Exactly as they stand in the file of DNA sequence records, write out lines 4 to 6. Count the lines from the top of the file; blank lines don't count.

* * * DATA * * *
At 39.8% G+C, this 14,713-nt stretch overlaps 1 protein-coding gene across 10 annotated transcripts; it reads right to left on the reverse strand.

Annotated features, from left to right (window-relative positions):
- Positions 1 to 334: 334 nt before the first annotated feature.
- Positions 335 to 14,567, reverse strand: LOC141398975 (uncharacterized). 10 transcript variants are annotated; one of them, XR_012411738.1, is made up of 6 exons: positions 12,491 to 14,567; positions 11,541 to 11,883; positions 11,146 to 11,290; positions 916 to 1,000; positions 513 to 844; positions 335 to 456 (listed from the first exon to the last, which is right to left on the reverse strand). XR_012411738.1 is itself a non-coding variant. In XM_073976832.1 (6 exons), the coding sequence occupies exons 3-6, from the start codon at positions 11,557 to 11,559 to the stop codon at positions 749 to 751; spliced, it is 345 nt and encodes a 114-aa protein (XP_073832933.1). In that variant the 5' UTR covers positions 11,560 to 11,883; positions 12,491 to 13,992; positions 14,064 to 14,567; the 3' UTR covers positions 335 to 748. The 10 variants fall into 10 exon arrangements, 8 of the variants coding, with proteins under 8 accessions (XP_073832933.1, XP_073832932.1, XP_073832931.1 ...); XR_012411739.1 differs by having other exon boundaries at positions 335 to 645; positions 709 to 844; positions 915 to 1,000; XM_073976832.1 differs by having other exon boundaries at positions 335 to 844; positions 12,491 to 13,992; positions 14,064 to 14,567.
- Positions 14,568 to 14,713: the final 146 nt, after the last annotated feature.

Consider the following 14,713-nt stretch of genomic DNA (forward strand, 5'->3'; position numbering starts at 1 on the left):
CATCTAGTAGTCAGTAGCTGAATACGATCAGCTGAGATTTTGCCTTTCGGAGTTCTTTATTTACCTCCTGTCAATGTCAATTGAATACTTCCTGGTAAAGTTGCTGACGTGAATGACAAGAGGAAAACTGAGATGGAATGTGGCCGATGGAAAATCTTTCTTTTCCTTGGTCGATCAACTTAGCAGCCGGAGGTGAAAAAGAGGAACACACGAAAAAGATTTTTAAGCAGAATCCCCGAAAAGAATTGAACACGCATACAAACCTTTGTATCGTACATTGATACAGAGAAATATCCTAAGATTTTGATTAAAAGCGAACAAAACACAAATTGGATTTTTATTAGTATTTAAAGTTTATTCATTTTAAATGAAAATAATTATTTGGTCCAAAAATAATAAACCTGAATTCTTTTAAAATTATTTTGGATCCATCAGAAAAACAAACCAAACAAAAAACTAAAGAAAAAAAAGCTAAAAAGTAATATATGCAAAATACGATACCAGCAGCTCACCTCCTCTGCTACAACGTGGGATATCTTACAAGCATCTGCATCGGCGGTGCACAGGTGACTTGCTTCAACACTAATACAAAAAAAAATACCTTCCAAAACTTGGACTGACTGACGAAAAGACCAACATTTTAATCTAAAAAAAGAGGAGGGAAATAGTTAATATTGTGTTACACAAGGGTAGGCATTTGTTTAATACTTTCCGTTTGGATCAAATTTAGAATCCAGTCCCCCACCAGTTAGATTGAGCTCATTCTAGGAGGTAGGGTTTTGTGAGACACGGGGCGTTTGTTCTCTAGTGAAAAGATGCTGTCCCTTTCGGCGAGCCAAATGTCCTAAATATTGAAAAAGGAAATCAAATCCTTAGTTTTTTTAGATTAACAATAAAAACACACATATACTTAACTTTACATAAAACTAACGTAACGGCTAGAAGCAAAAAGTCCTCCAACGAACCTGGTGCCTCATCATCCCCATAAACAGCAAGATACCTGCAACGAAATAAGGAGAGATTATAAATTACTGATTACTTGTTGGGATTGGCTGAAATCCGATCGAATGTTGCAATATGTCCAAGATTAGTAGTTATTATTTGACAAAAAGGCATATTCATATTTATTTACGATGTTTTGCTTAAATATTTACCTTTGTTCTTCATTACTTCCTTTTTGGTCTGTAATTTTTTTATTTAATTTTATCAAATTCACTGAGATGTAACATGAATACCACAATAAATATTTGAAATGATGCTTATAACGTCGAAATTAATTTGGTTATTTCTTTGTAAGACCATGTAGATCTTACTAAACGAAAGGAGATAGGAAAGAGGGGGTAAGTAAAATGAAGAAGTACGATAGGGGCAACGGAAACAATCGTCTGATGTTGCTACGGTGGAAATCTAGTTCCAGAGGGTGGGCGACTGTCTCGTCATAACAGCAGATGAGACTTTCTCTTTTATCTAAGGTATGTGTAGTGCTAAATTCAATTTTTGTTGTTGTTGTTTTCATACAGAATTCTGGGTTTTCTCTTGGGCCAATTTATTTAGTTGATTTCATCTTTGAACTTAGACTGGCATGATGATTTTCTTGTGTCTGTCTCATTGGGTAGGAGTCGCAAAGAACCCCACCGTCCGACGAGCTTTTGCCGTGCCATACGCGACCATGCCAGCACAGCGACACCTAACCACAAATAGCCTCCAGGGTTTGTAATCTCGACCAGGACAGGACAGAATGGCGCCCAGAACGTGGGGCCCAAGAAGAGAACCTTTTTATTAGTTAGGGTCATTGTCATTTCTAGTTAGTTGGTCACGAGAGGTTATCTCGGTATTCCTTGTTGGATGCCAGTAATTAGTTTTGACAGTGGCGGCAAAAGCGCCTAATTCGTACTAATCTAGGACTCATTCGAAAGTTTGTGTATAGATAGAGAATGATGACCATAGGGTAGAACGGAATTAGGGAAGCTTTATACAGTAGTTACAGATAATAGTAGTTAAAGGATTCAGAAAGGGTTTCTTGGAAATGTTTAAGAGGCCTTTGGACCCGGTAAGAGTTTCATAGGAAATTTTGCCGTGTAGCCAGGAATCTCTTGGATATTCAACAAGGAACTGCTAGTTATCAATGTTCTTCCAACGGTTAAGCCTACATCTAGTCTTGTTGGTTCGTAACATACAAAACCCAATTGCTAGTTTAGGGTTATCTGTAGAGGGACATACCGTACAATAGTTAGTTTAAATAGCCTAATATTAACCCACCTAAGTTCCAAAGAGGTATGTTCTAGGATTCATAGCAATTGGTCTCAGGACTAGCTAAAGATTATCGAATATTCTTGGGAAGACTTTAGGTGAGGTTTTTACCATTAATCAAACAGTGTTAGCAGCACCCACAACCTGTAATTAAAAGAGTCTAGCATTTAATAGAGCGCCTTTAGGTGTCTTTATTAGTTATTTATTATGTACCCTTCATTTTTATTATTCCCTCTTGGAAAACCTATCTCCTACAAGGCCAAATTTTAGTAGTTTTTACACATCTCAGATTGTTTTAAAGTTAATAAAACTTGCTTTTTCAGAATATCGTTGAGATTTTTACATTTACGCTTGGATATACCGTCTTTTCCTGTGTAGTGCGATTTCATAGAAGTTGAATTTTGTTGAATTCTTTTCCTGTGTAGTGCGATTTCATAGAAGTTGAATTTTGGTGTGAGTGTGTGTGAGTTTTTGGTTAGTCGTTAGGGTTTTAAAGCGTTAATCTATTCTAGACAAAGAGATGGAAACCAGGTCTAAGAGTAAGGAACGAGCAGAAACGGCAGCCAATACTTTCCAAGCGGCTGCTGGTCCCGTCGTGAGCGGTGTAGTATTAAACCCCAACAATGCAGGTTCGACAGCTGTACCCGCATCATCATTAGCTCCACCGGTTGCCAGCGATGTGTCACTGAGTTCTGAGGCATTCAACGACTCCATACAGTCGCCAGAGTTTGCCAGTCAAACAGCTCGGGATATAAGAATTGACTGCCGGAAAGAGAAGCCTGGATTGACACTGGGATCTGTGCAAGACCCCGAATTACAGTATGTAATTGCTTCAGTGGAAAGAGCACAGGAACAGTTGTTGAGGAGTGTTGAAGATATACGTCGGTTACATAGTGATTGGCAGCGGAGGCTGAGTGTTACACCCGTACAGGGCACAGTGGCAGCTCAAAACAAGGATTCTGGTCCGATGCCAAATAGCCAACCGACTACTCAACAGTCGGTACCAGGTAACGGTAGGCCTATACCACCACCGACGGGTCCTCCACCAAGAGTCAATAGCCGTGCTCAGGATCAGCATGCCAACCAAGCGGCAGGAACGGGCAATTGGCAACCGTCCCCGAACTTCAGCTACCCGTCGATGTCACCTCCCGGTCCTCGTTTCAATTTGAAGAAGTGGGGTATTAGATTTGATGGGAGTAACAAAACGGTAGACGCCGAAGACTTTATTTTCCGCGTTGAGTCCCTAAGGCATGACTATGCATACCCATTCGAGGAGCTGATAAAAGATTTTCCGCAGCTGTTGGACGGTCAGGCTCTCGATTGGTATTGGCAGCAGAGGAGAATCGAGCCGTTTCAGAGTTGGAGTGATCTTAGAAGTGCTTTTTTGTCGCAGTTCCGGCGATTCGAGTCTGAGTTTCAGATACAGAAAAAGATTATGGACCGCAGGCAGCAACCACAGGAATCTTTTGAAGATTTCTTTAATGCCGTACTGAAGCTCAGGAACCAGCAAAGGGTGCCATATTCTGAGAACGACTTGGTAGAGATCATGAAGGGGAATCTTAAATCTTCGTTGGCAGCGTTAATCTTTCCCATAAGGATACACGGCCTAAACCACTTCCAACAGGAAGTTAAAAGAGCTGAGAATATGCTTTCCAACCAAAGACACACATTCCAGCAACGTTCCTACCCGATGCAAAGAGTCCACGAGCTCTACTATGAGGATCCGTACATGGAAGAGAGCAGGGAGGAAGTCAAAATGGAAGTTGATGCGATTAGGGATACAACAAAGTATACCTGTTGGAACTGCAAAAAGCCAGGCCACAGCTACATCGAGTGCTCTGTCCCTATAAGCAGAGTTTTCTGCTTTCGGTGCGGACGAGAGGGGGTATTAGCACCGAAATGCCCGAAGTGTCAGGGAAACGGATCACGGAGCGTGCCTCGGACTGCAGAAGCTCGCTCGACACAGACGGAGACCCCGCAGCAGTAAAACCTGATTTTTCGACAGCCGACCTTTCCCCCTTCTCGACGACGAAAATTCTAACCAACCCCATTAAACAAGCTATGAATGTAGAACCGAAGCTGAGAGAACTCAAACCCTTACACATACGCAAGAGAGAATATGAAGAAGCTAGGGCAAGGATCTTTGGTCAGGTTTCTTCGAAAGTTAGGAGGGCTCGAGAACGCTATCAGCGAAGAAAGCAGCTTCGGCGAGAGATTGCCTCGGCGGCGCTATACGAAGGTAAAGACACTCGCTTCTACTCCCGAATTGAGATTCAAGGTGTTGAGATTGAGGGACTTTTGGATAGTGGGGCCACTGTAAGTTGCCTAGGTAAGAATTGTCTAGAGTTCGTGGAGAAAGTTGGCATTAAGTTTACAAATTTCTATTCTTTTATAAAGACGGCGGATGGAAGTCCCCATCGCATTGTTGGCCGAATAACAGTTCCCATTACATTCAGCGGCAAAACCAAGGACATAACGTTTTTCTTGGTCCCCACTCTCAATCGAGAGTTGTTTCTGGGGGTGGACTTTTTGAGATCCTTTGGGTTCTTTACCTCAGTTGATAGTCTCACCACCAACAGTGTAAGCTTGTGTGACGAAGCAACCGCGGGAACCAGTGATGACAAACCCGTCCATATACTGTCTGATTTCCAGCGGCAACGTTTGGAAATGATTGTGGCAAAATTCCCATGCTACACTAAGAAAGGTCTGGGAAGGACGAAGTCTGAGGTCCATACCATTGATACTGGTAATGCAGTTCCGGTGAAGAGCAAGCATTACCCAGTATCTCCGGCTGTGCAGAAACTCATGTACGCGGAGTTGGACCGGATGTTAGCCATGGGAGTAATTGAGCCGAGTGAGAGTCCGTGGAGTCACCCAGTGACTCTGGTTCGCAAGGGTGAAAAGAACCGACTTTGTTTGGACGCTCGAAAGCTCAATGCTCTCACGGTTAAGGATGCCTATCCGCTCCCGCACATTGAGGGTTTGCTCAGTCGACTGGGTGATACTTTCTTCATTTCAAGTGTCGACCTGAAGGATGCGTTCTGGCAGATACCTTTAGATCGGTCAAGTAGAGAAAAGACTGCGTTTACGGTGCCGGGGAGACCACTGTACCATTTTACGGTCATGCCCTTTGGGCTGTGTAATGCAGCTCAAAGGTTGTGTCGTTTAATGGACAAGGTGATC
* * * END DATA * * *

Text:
- Positions 335 to 14,567, reverse strand: LOC141398975 (uncharacterized). 10 transcript variants are annotated; one of them, XR_012411738.1, is made up of 6 exons: positions 12,491 to 14,567; positions 11,541 to 11,883; positions 11,146 to 11,290; positions 916 to 1,000; positions 513 to 844; positions 335 to 456 (listed from the first exon to the last, which is right to left on the reverse strand). XR_012411738.1 is itself a non-coding variant. In XM_073976832.1 (6 exons), the coding sequence occupies exons 3-6, from the start codon at positions 11,557 to 11,559 to the stop codon at positions 749 to 751; spliced, it is 345 nt and encodes a 114-aa protein (XP_073832933.1). In that variant the 5' UTR covers positions 11,560 to 11,883; positions 12,491 to 13,992; positions 14,064 to 14,567; the 3' UTR covers positions 335 to 748. The 10 variants fall into 10 exon arrangements, 8 of the variants coding, with proteins under 8 accessions (XP_073832933.1, XP_073832932.1, XP_073832931.1 ...); XR_012411739.1 differs by having other exon boundaries at positions 335 to 645; positions 709 to 844; positions 915 to 1,000; XM_073976832.1 differs by having other exon boundaries at positions 335 to 844; positions 12,491 to 13,992; positions 14,064 to 14,567.
- Positions 14,568 to 14,713: the final 146 nt, after the last annotated feature.

Consider the following 14,713-nt stretch of genomic DNA (forward strand, 5'->3'; position numbering starts at 1 on the left):